For most Australians ordering a flat white at a café is a daily ritual that is taken for granted.
But for some, that flat white is a budget-breaking luxury.
Anita Shirley, a 64-year-old Sydney artist, has been unemployed for more than a decade. She is one of the roughly 180,000 Australians aged over 55 who receive the Newstart Allowance, a government-funded income support payment for people who are looking for work.
Shirley, who arrived in Australia from Uruguay in 1991, lives in a unit in St George Community Housing in Hurstville, a development that provides social and affordable housing for people on low incomes who are experiencing rental stress in the private market.
“It’s very good for me,” she says. “It’s impossible to pay rent at the moment.”
Shirley scrapes by on her fortnightly Newstart payment. The amount she receives comes to $438 after rent is deducted.
“When I shop for food, I am very careful because $438 is nothing,” she says.
Shirley's grocery budget ranges between $50 and $80 a fortnight, depending on whether she has an electricity or water bill due. She avoids red meat, sticking instead to cheaper ingredients like vegetables and chicken, and cooks bulk meals at home.
“When I shop for food, I am very careful because $438 is nothing.”
She often shops at The Food Pantry, a low-cost grocer run by Addison Road Community Centre in Marrickville, where she also regularly volunteers.
Shirley says when a friend asks her if she wants to grab a coffee at a café or invited to the cinema, she has to say no.
“I say, ‘no, I have another commitment’, but the truth is that I have no money to pay for my ticket.”
She acknowledges that some may view a visit to the movies or a café as an extravagance but argues that social connection is vital for mental health.
“I think it’s necessary to be in contact with other people."
"You can’t do this when you have a low income,” she says. “You have to say no to everything.”
She buys her clothes secondhand or waits for clearance sales, and always researches the lowest price for an item before making a purchase. Still, despite her careful budgeting, she’s often left short.
“Sometimes when I don’t have enough money, my daughter helps me,” she says. “It’s very distressing when you don’t know if you can make it to the end of the month and buy the basic things you need.”
Under the Newstart Allowance, a single person with no children receives $555.70 a fortnight, or $277.85 a week. If you're over 60, that allowance is $601.01 per fortnight after nine continuous months on payment. Still, it’s a sum that falls far below the poverty line, currently $433 a week, leading to calls on the government to raise the Newstart Allowance for the first time since 1994.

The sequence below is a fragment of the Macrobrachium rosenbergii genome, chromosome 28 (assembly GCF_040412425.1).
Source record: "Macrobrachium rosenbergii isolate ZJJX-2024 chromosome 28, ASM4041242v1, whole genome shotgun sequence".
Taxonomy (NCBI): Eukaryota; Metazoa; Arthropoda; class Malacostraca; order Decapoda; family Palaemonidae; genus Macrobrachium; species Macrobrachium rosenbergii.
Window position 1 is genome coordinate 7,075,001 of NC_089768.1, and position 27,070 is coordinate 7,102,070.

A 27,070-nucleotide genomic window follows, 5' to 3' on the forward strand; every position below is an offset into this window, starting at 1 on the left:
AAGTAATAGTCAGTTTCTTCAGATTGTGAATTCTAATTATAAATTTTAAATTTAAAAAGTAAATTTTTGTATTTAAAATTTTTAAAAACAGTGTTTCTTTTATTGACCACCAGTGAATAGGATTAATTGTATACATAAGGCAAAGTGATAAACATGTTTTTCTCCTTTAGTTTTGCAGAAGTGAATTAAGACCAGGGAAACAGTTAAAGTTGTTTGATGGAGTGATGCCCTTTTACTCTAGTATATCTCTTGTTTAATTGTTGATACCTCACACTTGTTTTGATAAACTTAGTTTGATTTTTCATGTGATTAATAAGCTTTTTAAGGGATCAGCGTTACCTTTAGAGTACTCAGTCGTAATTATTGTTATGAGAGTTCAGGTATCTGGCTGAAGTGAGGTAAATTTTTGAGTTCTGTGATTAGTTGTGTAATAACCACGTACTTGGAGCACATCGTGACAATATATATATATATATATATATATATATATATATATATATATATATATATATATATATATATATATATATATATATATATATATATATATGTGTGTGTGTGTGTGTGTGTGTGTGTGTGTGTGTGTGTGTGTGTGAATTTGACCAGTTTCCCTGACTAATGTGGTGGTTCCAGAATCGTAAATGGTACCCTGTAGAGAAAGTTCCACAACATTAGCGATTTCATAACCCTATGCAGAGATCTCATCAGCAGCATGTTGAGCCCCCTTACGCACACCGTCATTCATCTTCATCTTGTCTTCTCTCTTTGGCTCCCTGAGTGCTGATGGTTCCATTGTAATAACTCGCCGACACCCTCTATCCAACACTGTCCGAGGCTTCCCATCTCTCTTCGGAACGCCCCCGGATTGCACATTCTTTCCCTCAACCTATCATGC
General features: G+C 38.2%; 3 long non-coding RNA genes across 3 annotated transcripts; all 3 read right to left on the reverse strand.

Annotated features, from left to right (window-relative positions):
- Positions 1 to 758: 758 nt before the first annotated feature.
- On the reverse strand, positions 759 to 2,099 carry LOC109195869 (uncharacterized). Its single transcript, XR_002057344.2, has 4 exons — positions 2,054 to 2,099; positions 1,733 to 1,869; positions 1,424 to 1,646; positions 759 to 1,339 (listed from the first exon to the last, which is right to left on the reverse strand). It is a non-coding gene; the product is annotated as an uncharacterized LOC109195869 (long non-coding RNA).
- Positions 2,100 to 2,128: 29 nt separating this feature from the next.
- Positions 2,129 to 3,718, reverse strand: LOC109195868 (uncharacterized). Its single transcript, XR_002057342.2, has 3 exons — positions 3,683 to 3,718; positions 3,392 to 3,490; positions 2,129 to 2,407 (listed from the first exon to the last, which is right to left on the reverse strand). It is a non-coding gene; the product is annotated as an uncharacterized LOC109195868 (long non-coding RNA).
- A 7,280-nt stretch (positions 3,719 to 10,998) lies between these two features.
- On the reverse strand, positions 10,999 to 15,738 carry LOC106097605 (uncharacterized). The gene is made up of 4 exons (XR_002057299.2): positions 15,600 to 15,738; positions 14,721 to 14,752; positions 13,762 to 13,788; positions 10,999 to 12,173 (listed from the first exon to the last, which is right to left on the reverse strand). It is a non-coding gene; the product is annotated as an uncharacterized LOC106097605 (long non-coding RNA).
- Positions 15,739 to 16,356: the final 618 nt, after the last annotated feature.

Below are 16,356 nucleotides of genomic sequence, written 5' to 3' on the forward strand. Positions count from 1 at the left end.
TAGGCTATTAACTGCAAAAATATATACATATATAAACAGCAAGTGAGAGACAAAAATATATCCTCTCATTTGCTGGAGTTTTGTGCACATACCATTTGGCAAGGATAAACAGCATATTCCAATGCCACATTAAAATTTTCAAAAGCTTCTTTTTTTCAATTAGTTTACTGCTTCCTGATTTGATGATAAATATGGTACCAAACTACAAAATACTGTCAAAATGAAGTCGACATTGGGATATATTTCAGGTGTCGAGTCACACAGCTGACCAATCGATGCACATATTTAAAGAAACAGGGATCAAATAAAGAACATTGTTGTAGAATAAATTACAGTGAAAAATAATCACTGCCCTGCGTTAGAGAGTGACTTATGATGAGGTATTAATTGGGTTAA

“It’s very distressing when you don’t know if you can make it to the end of the month and buy the basic things you need.”
Many people on Newstart, particularly those in the private rental market, struggle to make ends meet.
According to a recent ACOSS survey, 84 per cent of people on Newstart report regularly skipping meals. Many also avoid using heating and cooling and, like Shirley, buy secondhand goods.
One 55-year-old woman, who did not wish to be named, says she frequently skips meals and has had to resort to shoplifting to survive on the allowance.
Unemployed for a decade, her health issues, including Grave’s disease and depression, have prevented her from finding a new job. Her application for the Disability Support Pension, a much higher payment at $926.20 per fortnight, has been rejected five times.
Her experience is not uncommon. In 2017-18, Centrelink approved just 30 per cent of DSP applications. The result is that around one in four Newstart recipients is deemed to have a ‘partial work capacity’ due to mental or physical illness or disability, adding yet another obstacle to their search for employment.
Shirley says that despite that fact that she’s healthy and willing to work, finding a job has been impossible. Her last paid role was packing jewellery at a factory in 2007.
Since then, she has tried unsuccessfully to find work through job agencies. One problem is the number of applicants vying for each vacancy. It’s not unusual, she says, to see that more than 300 people have applied for one job.
Ageism is another obstacle to job seekers in their fifties and sixties. The Australian Human Rights Commission’s Willing to Work report found that more than one in four people aged over 50 reported experiencing age discrimination at work.
Older people also face longer periods of unemployment. In 2015, the average duration of unemployment for mature age workers was 68 weeks, compared with 30 weeks for 15- to 24-year-olds and 49 weeks for 25- to 54-year-olds.
It leaves people like Shirley – not old enough to qualify for the pension but too old in the eyes of most employers – in a tough position.
“The first question is, ‘how old are you?’” says Shirley. “No one wants to give someone my age a job.”
Nicola Health is a freelance writer. You can follow Nicola on Twitter on @nicoheath.
These videos were produced in partnership with SBS and the University of Sydney’s Matilda Centre for Research in Mental Health and Substance Use, Social Policy Research Centre, and Charles Sturt University.